In Medieval Islamic Philosophy, it is difficult to find any direct analogue to the problem of evil in medieval Islamic philosophy. However, some positions held by early Muslim thinkers may be relevant to the free will defense. Early Muslim Aristotelian thinkers like Ibn Sina held that God is a necessary being, who had no other attributes besides His existence, and that all other beings emanated from the divine by necessity. Despite holding this position, they attempted to reconcile it with Islamic doctrines. Ghazzali points out that this is not possible. That is, to say that whatever proceeds from God does so by necessity denies God agency, i.e. it denies Him Free Will. If God has no will, since he has no attributes, then God has no free choice to decide which world to create. It seems that Ghazzalis criticism can be equally applied to advocate of the problem of evil who states that God by necessity must always in a way that will ensure that its consequences are wholly good. This would then break down the dilemma posed by trying to reconcile the divine attributes of omniscience, omnipotence, wholly goodness versus the reality of evil in the world. Since, now God would not be obliged to abide by the condition of wholly goodness. Another stream of thought in Islam, advocated by Ghazzali, Ibn Arabi, Al-Attas and Islamic mystical traditions, is to argue that the only true way to grasp the ultimate reality, and thus resolve this problem is through a Direct Awareness of Reality,(Religious Experience) unencumbered by intellectual interference.
Modern Attempts: The lack of intense debate on the problem of evil may be, because the problem was not formulated at the time or those Muslim thinkers were preoccupied by other issues. In modern times, the 20th century Muslim philosopher Iqbal did attempt to address this problem. He suggested that Goodness would not be possible without the resistance of evil. The evil in the world is meant to be overcome. Whoever asks why must there be evil when God can remove it is missing the point. Iqbal insists that without evil there could be no moral or spiritual development. He sites a simile used by Kant in which he refers to birds who resent the resistance of air, yet it is the very air that allows them to fly high, they would be unable to do so in a vacuum. Likewise, a certain amount of evil is necessary for the inner growth of humans, so that they may be able to overcome it. As the Quran states, And for trial will We test you with evil and with Good (Quran;21:35).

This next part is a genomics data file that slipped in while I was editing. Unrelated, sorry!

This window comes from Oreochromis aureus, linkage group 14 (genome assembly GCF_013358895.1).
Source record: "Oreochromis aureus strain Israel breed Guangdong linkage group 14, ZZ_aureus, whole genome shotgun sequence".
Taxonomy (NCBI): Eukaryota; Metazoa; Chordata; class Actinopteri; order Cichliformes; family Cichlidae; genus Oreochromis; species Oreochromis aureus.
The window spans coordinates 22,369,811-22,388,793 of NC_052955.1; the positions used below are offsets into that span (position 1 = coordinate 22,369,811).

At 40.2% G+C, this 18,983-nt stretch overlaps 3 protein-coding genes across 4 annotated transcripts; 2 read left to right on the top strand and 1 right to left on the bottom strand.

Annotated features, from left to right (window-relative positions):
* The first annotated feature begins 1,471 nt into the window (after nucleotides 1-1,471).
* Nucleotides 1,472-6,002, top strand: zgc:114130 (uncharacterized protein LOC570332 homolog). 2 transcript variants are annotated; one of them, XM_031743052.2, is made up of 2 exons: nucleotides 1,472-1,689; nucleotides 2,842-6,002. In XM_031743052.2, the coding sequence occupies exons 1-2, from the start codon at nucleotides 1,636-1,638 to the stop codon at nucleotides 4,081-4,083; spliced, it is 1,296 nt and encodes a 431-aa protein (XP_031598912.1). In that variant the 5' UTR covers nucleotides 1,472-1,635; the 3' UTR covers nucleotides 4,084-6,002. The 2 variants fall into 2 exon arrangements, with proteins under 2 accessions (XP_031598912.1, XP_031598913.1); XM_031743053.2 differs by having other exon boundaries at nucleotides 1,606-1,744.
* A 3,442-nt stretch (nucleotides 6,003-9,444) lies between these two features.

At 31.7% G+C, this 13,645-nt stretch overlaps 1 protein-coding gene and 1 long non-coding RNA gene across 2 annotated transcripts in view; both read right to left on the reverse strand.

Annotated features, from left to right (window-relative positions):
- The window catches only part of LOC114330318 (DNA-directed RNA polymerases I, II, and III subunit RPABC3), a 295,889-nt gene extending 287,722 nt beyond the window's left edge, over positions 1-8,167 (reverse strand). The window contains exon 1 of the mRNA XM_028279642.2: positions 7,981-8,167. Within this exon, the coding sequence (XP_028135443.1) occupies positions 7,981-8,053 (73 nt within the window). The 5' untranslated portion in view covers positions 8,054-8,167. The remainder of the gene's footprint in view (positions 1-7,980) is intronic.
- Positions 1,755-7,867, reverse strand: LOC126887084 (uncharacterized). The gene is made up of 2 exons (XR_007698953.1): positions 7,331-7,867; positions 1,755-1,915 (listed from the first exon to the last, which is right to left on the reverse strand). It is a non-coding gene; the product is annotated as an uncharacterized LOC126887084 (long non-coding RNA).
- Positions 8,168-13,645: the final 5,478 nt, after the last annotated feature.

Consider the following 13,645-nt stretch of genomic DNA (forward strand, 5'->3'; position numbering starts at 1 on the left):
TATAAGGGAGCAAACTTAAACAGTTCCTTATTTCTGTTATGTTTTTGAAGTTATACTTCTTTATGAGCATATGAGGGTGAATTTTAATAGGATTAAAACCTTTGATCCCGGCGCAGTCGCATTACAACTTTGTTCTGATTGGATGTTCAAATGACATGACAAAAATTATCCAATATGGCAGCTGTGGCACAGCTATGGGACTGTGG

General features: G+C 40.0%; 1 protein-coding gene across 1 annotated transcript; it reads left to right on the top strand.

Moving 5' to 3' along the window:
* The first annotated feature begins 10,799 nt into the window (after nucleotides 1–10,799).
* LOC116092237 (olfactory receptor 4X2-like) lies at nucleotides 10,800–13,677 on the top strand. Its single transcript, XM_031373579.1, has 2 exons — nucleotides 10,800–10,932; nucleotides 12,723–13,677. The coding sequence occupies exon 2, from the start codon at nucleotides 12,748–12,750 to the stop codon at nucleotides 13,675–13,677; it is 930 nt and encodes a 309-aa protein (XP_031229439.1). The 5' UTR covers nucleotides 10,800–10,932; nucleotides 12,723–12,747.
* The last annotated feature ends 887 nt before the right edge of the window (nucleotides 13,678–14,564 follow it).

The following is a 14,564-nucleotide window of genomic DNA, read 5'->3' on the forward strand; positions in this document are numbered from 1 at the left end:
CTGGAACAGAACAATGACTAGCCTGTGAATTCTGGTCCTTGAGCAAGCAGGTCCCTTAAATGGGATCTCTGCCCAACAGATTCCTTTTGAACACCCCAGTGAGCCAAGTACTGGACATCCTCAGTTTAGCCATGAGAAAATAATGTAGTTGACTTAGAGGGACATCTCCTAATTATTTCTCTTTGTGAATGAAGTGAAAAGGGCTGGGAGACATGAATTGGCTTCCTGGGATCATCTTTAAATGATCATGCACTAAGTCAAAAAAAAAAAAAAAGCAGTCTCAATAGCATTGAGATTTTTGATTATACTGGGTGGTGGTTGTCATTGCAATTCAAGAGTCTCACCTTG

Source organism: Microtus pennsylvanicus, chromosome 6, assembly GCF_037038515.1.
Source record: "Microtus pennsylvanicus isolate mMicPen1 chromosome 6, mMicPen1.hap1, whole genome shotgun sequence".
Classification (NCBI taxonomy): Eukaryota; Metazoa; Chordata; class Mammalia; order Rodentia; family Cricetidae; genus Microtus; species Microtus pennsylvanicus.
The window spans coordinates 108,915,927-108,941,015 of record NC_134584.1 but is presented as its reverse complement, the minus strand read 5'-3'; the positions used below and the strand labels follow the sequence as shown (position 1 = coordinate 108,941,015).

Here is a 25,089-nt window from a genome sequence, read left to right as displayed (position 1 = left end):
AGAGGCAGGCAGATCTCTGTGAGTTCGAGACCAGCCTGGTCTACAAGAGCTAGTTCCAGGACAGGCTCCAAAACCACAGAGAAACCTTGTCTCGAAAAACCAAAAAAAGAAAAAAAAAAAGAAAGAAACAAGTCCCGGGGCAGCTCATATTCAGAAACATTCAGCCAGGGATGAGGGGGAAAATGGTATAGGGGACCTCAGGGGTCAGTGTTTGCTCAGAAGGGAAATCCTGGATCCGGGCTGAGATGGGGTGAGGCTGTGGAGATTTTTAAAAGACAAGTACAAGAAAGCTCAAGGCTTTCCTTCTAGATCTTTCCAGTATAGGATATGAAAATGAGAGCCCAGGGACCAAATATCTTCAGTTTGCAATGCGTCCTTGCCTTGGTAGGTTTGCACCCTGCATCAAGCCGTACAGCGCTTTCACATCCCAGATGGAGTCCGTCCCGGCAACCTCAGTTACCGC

Iqbal could be subject to criticism, since he has ignored the victims of evil. What about those people who suffered so the rest of mankind could build itself? Iqbals answer here would be consistent with his philosophy of self. Like Nietzche (1844-1900 C.E, German philosopher who reasoned that Christianity's emphasis on the afterlife makes its believers less able to cope with earthly life), Iqbal believed that ultimately the self, the individual is the only thing of utmost importance. That is we have no concrete knowledge of the external world and factors therein. What we can be sure of is only ourselves; hence, we must view happenings to beings other than ourselves only in the capacity in which they help to build ourselves. The fact that the suffering of an innocent victim serves to bolster our personality is sufficient. [Islamic concept of Divine justice and reward, in hereafter to those who suffered takes care of sufferings here] The independent suffering of the external individual cannot be verified. Nietzsche has criticized Christian theology for placing mankind in a state of guilt for the original sin, Iqbal had pointed out that this concept of original sin is absent in Islam, and that the Quran encouraged a positive self image of the self or man. Many modern Christian theologians also adopt this view.